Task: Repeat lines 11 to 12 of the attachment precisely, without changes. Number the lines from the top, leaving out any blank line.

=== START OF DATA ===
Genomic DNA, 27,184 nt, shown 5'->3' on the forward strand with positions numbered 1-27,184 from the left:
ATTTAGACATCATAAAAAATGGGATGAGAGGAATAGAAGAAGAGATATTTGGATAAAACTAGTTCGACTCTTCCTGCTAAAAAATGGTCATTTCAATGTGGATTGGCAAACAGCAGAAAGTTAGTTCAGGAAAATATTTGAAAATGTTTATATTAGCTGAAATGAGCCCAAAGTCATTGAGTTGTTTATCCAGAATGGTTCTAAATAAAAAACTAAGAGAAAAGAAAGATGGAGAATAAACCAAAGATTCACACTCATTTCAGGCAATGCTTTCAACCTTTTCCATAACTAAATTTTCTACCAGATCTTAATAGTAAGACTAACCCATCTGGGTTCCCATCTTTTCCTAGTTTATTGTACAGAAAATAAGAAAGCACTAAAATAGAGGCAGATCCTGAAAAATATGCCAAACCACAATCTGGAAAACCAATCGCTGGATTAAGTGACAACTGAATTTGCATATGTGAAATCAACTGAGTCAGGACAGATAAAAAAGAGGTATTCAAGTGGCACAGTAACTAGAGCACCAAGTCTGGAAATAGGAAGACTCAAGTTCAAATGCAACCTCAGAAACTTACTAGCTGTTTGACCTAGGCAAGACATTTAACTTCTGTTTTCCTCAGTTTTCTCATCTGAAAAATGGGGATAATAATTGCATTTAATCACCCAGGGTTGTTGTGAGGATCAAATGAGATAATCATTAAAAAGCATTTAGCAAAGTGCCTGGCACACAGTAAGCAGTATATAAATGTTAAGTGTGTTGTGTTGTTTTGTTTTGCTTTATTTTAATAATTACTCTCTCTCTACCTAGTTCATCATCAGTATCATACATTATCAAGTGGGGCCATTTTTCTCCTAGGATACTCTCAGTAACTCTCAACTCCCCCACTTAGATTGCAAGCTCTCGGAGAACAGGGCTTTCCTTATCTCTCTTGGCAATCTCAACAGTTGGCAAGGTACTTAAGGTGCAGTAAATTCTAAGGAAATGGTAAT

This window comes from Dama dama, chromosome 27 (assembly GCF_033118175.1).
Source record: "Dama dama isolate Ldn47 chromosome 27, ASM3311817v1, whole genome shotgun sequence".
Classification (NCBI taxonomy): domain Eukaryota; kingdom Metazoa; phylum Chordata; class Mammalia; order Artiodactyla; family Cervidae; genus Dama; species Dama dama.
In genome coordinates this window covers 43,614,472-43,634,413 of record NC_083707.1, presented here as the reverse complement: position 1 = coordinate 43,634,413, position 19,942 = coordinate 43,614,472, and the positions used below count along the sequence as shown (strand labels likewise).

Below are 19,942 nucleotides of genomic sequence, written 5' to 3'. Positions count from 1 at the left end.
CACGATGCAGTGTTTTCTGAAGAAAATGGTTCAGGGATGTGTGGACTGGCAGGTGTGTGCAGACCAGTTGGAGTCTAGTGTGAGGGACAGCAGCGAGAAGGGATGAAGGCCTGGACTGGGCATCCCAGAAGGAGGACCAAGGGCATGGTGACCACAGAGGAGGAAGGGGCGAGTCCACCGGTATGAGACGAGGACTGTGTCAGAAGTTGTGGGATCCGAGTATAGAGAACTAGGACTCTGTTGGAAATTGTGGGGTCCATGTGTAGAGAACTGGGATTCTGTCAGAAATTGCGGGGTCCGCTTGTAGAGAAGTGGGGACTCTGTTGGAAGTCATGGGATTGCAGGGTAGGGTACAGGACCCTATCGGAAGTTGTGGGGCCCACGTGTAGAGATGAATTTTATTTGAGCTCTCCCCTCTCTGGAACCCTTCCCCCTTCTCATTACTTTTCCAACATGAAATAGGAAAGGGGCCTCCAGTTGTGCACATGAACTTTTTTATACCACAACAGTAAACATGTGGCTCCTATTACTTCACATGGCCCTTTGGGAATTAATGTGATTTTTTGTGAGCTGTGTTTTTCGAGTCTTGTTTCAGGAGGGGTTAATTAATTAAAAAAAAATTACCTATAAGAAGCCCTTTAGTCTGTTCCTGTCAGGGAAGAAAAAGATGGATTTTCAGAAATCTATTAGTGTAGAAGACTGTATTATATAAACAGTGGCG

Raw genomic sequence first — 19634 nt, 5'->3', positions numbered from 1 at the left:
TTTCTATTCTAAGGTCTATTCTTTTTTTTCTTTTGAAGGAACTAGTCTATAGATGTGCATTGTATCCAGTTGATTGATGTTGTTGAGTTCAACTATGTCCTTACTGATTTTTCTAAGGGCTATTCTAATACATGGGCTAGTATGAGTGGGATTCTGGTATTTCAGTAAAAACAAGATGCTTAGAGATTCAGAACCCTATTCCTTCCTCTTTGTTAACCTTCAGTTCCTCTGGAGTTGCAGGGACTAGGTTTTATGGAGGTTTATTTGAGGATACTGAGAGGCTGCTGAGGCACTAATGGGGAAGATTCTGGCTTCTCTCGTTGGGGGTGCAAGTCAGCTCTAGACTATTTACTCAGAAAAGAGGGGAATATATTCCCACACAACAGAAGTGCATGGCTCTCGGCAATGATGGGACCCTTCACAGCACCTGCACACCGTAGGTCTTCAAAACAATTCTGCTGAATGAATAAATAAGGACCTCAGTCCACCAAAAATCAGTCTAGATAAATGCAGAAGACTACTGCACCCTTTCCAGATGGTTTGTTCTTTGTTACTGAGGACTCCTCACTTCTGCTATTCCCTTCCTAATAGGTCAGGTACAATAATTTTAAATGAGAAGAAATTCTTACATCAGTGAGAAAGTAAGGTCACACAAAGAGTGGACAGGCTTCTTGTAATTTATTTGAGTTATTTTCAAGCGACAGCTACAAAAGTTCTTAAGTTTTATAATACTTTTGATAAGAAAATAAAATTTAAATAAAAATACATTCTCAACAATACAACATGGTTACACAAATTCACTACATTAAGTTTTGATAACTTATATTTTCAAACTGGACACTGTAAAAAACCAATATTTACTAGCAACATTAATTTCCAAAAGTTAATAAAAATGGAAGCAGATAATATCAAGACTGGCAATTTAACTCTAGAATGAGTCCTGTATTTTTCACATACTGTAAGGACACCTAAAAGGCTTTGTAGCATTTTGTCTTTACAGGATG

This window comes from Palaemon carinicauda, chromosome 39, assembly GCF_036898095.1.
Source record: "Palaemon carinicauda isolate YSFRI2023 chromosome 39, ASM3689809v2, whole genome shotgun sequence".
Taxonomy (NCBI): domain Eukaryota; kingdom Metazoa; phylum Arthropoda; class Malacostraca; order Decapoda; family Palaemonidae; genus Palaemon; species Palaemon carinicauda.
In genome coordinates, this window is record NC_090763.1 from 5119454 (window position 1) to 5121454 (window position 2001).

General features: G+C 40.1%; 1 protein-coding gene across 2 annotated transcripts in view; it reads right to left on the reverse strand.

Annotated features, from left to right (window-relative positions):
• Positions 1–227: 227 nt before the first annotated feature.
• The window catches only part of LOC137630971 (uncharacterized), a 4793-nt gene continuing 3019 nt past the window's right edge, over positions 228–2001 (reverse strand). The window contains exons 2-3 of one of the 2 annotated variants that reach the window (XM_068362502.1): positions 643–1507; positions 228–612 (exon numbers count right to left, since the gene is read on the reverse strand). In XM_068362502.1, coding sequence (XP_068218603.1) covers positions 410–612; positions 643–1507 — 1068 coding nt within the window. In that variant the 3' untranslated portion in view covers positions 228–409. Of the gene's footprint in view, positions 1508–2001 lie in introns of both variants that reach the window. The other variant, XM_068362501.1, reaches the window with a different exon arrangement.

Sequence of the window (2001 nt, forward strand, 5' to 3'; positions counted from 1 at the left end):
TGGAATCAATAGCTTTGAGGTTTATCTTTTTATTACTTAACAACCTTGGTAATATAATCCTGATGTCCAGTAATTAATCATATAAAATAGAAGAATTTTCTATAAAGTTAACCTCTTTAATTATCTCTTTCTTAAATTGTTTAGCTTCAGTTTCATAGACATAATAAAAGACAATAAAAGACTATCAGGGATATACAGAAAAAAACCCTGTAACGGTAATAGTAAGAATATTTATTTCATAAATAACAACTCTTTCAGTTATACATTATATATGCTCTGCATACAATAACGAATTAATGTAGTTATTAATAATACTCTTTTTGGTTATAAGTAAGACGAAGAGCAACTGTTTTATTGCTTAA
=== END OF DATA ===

This window comes from Palaemon carinicauda, chromosome 39, assembly GCF_036898095.1.
Source record: "Palaemon carinicauda isolate YSFRI2023 chromosome 39, ASM3689809v2, whole genome shotgun sequence".